The growing concern over concussions

LHSC Emergency Department experiencing year over year increase in paediatric concussion cases

June 26, 2013

You may have heard something like:  “His bell was rung”, “she got dinged at soccer” or “it’s just part of the game”…but is it as simple as that?

A recent review of Children’s Hospital, London Health Sciences Centre’s emergency department (ED) data found that the number of children and adolescents seeking treating for a concussion has increased 69 percent over the past five years, with 488 youth concussions treated in our Emergency Department (ED) in 2011.  There were a total of 2112 concussions treated in Children’s ED from 2006-11.Two-thirds of the concussions occurred in males (67%) and the median age was 13 years.  Nearly half of paediatric concussions were sports and recreation-related (48%), with hockey as the most common activity.     

A concussion is a mild brain injury caused by any bump, blow or jolt to the head, or any blow to the body that causes the head to be jolted, jarred or moved rapidly. Signs and symptoms can include headache, nausea, dizziness, blurred vision, sensitivity to light or noise, as well as difficulty concentrating and remembering.

Dr. Douglas Fraser, a physician in the LHSC Paediatric Critical Care Unit and lead researcher of the Western Pediatric Concussion Study Group, is currently undertaking several biomarker and epidemiologic research projects on concussion including an adolescent hockey study funded by the Children’s Health Foundation.

“Concussions are of particular concern for children and teenagers because their brains are still developing and may be more susceptible to the effects of a concussion”, said Fraser. “We are undertaking several concussion studies because it is only through a complete understanding of concussion occurrence, its causes and who is at risk, that targeted interventions to prevent concussion can be implemented.”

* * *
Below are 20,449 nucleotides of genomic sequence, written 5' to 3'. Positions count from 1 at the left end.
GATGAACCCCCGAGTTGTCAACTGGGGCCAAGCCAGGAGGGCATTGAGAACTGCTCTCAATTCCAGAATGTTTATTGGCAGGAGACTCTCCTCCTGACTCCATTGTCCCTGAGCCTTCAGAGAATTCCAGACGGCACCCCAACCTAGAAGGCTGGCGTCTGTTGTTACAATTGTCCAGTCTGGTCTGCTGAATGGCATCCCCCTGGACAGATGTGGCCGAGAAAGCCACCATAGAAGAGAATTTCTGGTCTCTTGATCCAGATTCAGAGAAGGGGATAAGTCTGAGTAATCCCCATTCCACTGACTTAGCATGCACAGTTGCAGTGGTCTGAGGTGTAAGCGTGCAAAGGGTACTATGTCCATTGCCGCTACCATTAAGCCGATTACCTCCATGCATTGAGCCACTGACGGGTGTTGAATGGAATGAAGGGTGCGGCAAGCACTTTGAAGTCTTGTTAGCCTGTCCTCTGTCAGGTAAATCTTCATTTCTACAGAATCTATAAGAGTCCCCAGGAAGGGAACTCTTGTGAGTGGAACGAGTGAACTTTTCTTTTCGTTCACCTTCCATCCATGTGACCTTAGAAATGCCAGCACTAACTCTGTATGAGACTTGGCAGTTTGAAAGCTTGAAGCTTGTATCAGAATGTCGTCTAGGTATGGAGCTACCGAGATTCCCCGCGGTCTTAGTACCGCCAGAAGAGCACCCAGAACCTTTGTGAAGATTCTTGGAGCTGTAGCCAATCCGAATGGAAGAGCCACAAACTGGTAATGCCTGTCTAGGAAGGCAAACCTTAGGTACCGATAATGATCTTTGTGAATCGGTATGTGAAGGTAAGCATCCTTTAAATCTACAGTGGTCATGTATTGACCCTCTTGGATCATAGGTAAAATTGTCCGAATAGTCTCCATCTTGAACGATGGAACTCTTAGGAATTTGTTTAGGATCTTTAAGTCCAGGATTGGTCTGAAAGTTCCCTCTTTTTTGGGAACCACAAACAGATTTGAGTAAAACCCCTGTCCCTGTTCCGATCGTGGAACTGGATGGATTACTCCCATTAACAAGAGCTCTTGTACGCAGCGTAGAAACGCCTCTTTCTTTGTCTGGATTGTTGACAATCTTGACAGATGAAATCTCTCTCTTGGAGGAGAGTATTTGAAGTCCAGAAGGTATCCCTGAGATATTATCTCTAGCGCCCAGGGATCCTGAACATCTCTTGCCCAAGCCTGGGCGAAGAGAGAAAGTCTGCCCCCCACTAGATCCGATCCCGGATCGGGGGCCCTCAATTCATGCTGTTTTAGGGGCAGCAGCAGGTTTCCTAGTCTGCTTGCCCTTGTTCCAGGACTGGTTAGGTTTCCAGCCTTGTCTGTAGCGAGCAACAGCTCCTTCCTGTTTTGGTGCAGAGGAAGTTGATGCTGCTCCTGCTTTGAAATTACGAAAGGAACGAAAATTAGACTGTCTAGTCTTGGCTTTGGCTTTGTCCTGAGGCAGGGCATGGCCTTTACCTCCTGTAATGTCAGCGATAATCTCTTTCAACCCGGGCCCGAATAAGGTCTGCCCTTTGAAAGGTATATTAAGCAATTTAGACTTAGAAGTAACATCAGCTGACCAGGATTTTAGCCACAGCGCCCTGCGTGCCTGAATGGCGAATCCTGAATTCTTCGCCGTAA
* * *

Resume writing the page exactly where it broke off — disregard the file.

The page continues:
What to do if you think you have a concussion:

  • Immediately stop performing the current activity whether it is sports, work or school
  • Tell somebody; be it a family member, co-worker or coach.
  • Do not drive as your vision and thought processing may be impaired
  • Seek medical attention – either by going to the nearest emergency room, or by visiting your family doctor
  • Most importantly REST. Adults and children should not play sports, exercise or participate in recreational activities
  • Activities requiring mental concentration should also be limited, including school/work, reading and all “screen time” including texting, watching television, computer work and electronic games.

“It is important to know when it’s appropriate to introduce activities back into your life”, says Fraser. “There are ‘return to play’ and even ‘return to school’ guidelines in which the concussed individual gradually re-introduces activity into their routine, with each step taking a minimum of one day. If symptoms return, return to rest until they resolve before trying any activity again.”

More information can be found at:

2012 Consensus Statement on Concussion in Sport

Brain Injury Association of London and Region 

Parachute Canada 

Sport Concussion Assessment Tool (SCAT 3)

Return to play guidelines